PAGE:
I want a world where the air is comfortably breathable in Boston, Berlin, and Beijing; a world where fish aren’t thoughtlessly killed off by industrial toxins and oil spills, a world where animal habitat is as important as human housing.

…………………

Not believe in Santa Claus! You might as well not believe in fairies! You might get your papa to hire men to watch in all the chimneys on Christmas Eve to catch Santa Claus, but even if they did not see Santa Claus coming down, what would that prove? Nobody sees Santa Claus, but that is no sign that there is no Santa Claus. The most real things in the world are those that neither children nor men can see. Did you ever see fairies dancing on the lawn? Of course not, but that’s no proof that they are not there. Nobody can conceive or imagine all the wonders there are unseen and unseeable in the world.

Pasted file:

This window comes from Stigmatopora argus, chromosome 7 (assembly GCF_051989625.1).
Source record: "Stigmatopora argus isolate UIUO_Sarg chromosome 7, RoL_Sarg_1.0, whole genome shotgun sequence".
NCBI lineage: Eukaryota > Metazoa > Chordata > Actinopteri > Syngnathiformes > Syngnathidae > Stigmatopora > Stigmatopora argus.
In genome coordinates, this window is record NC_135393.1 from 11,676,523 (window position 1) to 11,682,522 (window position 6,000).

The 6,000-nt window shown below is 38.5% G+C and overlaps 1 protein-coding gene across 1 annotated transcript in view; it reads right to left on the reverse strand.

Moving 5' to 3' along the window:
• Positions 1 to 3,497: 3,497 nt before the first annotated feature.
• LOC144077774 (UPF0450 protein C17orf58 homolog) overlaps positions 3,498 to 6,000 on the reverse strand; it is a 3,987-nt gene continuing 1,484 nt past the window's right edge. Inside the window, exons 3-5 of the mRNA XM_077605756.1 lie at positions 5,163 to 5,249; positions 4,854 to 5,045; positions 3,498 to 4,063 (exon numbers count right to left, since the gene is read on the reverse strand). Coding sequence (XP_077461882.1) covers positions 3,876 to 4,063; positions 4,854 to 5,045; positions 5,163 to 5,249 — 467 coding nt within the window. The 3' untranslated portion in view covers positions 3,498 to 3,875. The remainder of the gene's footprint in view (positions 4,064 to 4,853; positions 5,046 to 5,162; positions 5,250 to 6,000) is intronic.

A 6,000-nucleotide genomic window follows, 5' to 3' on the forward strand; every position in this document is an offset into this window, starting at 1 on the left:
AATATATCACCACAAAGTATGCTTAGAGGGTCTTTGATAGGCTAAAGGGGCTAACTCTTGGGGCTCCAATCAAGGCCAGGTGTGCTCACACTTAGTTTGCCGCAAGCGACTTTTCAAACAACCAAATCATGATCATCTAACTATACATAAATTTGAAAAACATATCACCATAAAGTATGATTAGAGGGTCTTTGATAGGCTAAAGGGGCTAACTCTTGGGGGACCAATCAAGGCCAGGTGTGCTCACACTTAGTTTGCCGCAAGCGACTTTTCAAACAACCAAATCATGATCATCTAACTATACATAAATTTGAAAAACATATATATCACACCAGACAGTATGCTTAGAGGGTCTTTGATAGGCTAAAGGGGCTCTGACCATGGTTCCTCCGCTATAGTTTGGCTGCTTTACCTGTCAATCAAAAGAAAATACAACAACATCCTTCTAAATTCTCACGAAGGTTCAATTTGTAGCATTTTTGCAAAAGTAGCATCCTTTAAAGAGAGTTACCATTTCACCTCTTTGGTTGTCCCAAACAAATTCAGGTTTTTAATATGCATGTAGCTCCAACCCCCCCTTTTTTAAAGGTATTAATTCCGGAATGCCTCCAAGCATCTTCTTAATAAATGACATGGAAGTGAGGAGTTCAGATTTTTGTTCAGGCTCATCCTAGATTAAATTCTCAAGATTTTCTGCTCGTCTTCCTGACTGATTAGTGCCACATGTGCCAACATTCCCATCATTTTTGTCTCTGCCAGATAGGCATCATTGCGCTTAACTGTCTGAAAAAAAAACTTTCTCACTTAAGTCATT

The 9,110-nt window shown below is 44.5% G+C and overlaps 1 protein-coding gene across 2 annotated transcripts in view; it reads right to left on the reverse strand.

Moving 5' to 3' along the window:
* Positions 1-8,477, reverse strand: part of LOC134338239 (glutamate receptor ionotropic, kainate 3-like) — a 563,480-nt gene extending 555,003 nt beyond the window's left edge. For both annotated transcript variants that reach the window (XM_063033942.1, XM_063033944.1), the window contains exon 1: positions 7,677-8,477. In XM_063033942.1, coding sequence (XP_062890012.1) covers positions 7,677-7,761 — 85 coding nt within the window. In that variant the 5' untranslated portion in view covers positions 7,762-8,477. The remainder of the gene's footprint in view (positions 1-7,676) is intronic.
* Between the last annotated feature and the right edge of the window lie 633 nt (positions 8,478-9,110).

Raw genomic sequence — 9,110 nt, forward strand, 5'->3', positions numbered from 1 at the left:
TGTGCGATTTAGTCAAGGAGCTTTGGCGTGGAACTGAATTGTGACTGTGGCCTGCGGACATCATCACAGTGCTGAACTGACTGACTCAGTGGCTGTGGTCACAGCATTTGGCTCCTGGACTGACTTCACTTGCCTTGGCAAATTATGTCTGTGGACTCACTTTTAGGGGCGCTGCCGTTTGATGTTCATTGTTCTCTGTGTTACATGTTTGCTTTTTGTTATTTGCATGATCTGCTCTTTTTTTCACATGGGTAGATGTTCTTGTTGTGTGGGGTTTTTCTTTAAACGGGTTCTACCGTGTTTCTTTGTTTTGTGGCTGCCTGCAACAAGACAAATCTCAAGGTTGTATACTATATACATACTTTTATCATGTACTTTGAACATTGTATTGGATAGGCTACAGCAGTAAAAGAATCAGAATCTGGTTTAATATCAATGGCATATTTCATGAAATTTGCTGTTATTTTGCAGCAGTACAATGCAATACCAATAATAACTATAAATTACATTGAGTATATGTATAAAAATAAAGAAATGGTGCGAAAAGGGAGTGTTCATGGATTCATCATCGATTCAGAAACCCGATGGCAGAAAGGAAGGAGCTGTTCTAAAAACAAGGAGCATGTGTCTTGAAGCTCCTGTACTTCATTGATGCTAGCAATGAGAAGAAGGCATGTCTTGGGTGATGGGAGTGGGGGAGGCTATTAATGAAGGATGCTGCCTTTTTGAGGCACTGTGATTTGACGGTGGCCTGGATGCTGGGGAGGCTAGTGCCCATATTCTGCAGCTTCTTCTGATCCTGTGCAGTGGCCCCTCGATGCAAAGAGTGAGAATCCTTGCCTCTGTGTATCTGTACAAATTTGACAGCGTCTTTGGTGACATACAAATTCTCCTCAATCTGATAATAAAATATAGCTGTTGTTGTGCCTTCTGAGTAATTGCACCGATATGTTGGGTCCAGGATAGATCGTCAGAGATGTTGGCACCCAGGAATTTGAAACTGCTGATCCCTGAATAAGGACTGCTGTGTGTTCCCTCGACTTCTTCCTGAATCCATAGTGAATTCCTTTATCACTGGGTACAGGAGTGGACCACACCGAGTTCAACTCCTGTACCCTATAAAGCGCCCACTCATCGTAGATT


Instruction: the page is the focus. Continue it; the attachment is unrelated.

…………………

I want a world where women are regarded with the same respect as men in every way, a world that doesn’t victimize and use girls as sexual chattel, prevent them from educating themselves, mere toys for the rich and famous to grab by the pussy.

…………………

You may tear apart the baby’s rattle and see what makes the noise inside, but there is a veil covering the unseen world which not the strongest man, nor even the united strength of all the strongest men that ever lived, could tear apart. Only faith, fancy, poetry, love, romance, can push aside that curtain and view and picture the supernal beauty and glory beyond. Is it all real? Ah, VIRGINIA, in all this world there is nothing else real and abiding.